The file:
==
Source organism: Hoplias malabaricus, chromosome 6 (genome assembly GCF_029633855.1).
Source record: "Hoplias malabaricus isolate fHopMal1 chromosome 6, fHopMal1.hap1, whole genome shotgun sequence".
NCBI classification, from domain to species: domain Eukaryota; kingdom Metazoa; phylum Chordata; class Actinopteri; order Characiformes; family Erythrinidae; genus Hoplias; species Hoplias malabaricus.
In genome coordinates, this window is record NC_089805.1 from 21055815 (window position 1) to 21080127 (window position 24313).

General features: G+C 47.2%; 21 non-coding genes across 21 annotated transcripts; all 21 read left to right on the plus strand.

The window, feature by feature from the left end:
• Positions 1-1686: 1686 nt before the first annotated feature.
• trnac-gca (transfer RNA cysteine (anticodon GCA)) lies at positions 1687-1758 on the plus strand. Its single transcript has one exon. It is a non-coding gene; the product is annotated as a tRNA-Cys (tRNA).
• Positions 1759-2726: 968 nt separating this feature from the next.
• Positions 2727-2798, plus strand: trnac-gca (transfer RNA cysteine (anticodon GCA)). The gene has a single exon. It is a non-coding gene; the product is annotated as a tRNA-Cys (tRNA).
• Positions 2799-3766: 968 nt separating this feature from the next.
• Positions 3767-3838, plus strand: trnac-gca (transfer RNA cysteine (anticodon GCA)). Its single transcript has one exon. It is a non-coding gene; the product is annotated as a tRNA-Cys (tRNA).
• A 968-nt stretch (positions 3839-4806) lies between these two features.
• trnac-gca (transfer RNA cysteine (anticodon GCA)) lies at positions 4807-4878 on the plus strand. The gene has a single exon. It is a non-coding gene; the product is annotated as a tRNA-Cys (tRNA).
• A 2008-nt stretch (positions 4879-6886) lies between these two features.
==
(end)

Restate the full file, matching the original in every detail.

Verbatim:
Source organism: Hoplias malabaricus, chromosome 6 (genome assembly GCF_029633855.1).
Source record: "Hoplias malabaricus isolate fHopMal1 chromosome 6, fHopMal1.hap1, whole genome shotgun sequence".
NCBI classification, from domain to species: domain Eukaryota; kingdom Metazoa; phylum Chordata; class Actinopteri; order Characiformes; family Erythrinidae; genus Hoplias; species Hoplias malabaricus.
In genome coordinates, this window is record NC_089805.1 from 21055815 (window position 1) to 21080127 (window position 24313).

General features: G+C 47.2%; 21 non-coding genes across 21 annotated transcripts; all 21 read left to right on the plus strand.

The window, feature by feature from the left end:
• Positions 1-1686: 1686 nt before the first annotated feature.
• trnac-gca (transfer RNA cysteine (anticodon GCA)) lies at positions 1687-1758 on the plus strand. Its single transcript has one exon. It is a non-coding gene; the product is annotated as a tRNA-Cys (tRNA).
• Positions 1759-2726: 968 nt separating this feature from the next.
• Positions 2727-2798, plus strand: trnac-gca (transfer RNA cysteine (anticodon GCA)). The gene has a single exon. It is a non-coding gene; the product is annotated as a tRNA-Cys (tRNA).
• Positions 2799-3766: 968 nt separating this feature from the next.
• Positions 3767-3838, plus strand: trnac-gca (transfer RNA cysteine (anticodon GCA)). Its single transcript has one exon. It is a non-coding gene; the product is annotated as a tRNA-Cys (tRNA).
• A 968-nt stretch (positions 3839-4806) lies between these two features.
• trnac-gca (transfer RNA cysteine (anticodon GCA)) lies at positions 4807-4878 on the plus strand. The gene has a single exon. It is a non-coding gene; the product is annotated as a tRNA-Cys (tRNA).
• A 2008-nt stretch (positions 4879-6886) lies between these two features.